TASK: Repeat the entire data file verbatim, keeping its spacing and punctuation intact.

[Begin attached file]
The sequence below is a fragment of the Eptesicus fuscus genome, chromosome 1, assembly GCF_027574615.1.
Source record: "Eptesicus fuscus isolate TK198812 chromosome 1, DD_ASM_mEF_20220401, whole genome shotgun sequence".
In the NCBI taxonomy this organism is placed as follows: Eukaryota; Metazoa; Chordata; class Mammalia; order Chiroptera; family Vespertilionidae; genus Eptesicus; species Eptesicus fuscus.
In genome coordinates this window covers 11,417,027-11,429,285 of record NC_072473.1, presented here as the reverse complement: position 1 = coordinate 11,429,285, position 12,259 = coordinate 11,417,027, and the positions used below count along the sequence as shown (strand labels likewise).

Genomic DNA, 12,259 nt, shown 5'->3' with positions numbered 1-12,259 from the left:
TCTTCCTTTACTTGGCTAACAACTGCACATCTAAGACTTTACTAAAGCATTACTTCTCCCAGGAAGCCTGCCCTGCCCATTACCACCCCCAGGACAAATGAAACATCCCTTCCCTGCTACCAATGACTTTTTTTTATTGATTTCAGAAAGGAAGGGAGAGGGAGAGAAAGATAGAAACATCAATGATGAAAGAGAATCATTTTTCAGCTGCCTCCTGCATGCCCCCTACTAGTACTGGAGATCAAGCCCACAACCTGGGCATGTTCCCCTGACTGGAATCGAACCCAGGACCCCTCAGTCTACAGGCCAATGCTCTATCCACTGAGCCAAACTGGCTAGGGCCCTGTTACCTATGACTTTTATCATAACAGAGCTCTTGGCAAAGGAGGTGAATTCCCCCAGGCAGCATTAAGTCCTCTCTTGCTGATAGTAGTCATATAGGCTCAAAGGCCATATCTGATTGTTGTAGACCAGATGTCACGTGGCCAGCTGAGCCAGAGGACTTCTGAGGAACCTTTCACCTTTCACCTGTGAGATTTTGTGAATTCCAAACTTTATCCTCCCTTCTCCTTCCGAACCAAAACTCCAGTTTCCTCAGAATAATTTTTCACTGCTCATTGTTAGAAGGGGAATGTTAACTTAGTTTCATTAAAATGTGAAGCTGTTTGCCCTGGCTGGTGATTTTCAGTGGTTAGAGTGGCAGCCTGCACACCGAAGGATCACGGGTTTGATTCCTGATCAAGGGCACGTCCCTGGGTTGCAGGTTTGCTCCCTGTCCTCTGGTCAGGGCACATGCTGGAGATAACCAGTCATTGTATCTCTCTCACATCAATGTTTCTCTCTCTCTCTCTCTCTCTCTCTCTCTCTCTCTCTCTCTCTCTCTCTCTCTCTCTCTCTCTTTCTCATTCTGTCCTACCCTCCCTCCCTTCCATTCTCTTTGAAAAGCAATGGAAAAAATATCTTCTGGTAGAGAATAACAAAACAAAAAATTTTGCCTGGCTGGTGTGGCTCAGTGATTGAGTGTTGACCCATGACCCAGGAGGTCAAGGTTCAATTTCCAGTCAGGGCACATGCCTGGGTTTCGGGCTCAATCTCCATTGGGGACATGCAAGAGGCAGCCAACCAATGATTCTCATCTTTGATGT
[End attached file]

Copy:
The sequence below is a fragment of the Eptesicus fuscus genome, chromosome 1, assembly GCF_027574615.1.
Source record: "Eptesicus fuscus isolate TK198812 chromosome 1, DD_ASM_mEF_20220401, whole genome shotgun sequence".
In the NCBI taxonomy this organism is placed as follows: Eukaryota; Metazoa; Chordata; class Mammalia; order Chiroptera; family Vespertilionidae; genus Eptesicus; species Eptesicus fuscus.
In genome coordinates this window covers 11,417,027-11,429,285 of record NC_072473.1, presented here as the reverse complement: position 1 = coordinate 11,429,285, position 12,259 = coordinate 11,417,027, and the positions used below count along the sequence as shown (strand labels likewise).

Genomic DNA, 12,259 nt, shown 5'->3' with positions numbered 1-12,259 from the left:
TCTTCCTTTACTTGGCTAACAACTGCACATCTAAGACTTTACTAAAGCATTACTTCTCCCAGGAAGCCTGCCCTGCCCATTACCACCCCCAGGACAAATGAAACATCCCTTCCCTGCTACCAATGACTTTTTTTTATTGATTTCAGAAAGGAAGGGAGAGGGAGAGAAAGATAGAAACATCAATGATGAAAGAGAATCATTTTTCAGCTGCCTCCTGCATGCCCCCTACTAGTACTGGAGATCAAGCCCACAACCTGGGCATGTTCCCCTGACTGGAATCGAACCCAGGACCCCTCAGTCTACAGGCCAATGCTCTATCCACTGAGCCAAACTGGCTAGGGCCCTGTTACCTATGACTTTTATCATAACAGAGCTCTTGGCAAAGGAGGTGAATTCCCCCAGGCAGCATTAAGTCCTCTCTTGCTGATAGTAGTCATATAGGCTCAAAGGCCATATCTGATTGTTGTAGACCAGATGTCACGTGGCCAGCTGAGCCAGAGGACTTCTGAGGAACCTTTCACCTTTCACCTGTGAGATTTTGTGAATTCCAAACTTTATCCTCCCTTCTCCTTCCGAACCAAAACTCCAGTTTCCTCAGAATAATTTTTCACTGCTCATTGTTAGAAGGGGAATGTTAACTTAGTTTCATTAAAATGTGAAGCTGTTTGCCCTGGCTGGTGATTTTCAGTGGTTAGAGTGGCAGCCTGCACACCGAAGGATCACGGGTTTGATTCCTGATCAAGGGCACGTCCCTGGGTTGCAGGTTTGCTCCCTGTCCTCTGGTCAGGGCACATGCTGGAGATAACCAGTCATTGTATCTCTCTCACATCAATGTTTCTCTCTCTCTCTCTCTCTCTCTCTCTCTCTCTCTCTCTCTCTCTCTCTCTCTCTCTCTCTCTTTCTCATTCTGTCCTACCCTCCCTCCCTTCCATTCTCTTTGAAAAGCAATGGAAAAAATATCTTCTGGTAGAGAATAACAAAACAAAAAATTTTGCCTGGCTGGTGTGGCTCAGTGATTGAGTGTTGACCCATGACCCAGGAGGTCAAGGTTCAATTTCCAGTCAGGGCACATGCCTGGGTTTCGGGCTCAATCTCCATTGGGGACATGCAAGAGGCAGCCAACCAATGATTCTCATCTTTGATGT